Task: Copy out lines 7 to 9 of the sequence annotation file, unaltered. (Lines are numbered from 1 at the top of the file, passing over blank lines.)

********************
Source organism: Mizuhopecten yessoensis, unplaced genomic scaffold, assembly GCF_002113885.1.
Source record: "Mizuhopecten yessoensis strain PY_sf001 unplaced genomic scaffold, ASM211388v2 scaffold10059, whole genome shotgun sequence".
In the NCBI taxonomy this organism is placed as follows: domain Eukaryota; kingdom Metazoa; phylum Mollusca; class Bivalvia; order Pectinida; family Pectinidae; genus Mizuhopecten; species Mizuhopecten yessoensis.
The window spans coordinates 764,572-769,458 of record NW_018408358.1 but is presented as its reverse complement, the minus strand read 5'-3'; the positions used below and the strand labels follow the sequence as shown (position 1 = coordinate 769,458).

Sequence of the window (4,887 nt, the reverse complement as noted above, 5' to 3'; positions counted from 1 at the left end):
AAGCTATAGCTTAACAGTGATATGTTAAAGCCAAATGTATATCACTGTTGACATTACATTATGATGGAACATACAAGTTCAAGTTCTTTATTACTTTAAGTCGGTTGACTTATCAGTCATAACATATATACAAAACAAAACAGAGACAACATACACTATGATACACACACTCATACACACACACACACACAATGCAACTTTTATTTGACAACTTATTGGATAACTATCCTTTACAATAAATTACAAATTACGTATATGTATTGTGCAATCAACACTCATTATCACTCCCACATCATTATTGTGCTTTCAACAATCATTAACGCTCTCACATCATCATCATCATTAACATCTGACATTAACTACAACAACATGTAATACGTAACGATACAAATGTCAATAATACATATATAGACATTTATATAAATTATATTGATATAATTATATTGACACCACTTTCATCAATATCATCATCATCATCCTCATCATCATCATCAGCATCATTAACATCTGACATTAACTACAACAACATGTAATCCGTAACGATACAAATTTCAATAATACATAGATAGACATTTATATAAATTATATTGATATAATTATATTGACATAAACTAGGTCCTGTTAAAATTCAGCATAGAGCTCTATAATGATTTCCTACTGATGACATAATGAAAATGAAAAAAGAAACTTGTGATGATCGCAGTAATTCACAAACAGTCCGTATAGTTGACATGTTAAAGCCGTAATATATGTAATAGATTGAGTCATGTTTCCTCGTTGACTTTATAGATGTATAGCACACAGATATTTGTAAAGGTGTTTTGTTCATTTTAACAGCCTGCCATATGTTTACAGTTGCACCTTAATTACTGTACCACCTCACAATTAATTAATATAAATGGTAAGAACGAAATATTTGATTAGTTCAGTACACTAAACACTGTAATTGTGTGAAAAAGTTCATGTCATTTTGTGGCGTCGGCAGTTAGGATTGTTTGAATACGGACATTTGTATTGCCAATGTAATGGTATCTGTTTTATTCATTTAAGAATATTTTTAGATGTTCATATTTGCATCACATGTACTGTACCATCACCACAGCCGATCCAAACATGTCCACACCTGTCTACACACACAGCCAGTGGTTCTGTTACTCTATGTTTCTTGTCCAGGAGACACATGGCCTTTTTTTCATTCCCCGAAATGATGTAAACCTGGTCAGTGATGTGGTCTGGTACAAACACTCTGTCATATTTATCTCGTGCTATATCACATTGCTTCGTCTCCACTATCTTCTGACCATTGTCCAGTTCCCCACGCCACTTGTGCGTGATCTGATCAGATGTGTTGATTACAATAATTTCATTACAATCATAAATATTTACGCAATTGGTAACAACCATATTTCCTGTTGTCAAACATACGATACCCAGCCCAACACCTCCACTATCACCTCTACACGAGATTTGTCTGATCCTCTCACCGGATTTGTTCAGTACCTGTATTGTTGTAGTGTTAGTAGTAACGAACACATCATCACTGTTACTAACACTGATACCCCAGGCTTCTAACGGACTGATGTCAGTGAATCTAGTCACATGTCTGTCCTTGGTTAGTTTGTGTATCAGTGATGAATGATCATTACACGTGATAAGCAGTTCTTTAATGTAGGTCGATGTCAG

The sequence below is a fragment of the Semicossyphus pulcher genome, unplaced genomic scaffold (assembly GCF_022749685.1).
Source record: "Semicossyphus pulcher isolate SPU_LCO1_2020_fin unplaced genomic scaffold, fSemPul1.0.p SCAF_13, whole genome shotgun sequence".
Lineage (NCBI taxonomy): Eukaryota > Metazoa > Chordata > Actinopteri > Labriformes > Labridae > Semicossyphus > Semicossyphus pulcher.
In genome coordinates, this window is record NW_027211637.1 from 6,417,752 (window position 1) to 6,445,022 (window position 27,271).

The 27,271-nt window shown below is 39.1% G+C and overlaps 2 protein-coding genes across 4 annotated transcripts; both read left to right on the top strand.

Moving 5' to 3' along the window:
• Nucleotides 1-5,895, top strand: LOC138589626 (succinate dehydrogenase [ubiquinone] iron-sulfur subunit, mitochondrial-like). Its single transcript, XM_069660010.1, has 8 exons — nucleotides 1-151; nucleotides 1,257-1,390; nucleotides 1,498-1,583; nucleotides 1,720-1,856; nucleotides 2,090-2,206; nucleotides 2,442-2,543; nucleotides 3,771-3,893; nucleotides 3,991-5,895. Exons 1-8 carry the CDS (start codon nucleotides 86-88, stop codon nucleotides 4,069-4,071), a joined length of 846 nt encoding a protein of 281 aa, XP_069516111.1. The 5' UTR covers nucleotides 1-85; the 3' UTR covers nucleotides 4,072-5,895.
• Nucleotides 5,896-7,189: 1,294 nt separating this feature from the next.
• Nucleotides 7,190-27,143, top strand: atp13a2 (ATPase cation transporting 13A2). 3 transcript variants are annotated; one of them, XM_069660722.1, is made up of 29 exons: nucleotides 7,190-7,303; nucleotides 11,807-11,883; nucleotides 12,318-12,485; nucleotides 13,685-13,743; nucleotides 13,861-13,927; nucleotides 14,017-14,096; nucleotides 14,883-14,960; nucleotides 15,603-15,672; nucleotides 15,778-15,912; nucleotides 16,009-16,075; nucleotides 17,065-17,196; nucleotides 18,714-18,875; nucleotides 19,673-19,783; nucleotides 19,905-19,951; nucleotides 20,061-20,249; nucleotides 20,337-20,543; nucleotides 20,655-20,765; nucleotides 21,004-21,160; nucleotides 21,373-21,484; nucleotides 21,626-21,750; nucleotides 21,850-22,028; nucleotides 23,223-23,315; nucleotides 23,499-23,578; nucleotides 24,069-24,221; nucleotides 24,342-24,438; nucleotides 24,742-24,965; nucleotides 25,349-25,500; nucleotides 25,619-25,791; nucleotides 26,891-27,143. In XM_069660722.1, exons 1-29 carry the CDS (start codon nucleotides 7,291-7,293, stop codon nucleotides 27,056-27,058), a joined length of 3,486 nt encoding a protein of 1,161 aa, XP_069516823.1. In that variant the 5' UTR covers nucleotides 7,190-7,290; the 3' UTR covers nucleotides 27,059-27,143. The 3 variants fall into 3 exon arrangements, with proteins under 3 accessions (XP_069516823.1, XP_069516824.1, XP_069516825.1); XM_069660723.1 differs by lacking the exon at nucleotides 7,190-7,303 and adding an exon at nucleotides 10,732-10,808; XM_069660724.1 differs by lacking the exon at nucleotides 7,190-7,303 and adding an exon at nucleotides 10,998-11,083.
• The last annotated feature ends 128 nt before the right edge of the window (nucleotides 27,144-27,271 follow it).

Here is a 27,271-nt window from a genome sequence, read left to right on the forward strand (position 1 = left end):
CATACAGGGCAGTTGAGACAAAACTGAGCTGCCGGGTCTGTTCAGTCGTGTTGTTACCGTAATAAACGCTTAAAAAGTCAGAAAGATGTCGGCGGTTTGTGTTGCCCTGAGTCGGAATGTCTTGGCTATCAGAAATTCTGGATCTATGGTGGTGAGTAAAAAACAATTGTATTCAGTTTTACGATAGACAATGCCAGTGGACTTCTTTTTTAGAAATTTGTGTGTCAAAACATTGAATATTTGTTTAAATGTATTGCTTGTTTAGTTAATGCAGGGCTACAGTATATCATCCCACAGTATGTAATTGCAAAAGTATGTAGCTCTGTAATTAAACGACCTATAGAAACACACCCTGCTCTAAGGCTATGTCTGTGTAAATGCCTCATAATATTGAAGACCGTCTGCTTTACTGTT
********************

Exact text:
The sequence below is a fragment of the Semicossyphus pulcher genome, unplaced genomic scaffold (assembly GCF_022749685.1).
Source record: "Semicossyphus pulcher isolate SPU_LCO1_2020_fin unplaced genomic scaffold, fSemPul1.0.p SCAF_13, whole genome shotgun sequence".
Lineage (NCBI taxonomy): Eukaryota > Metazoa > Chordata > Actinopteri > Labriformes > Labridae > Semicossyphus > Semicossyphus pulcher.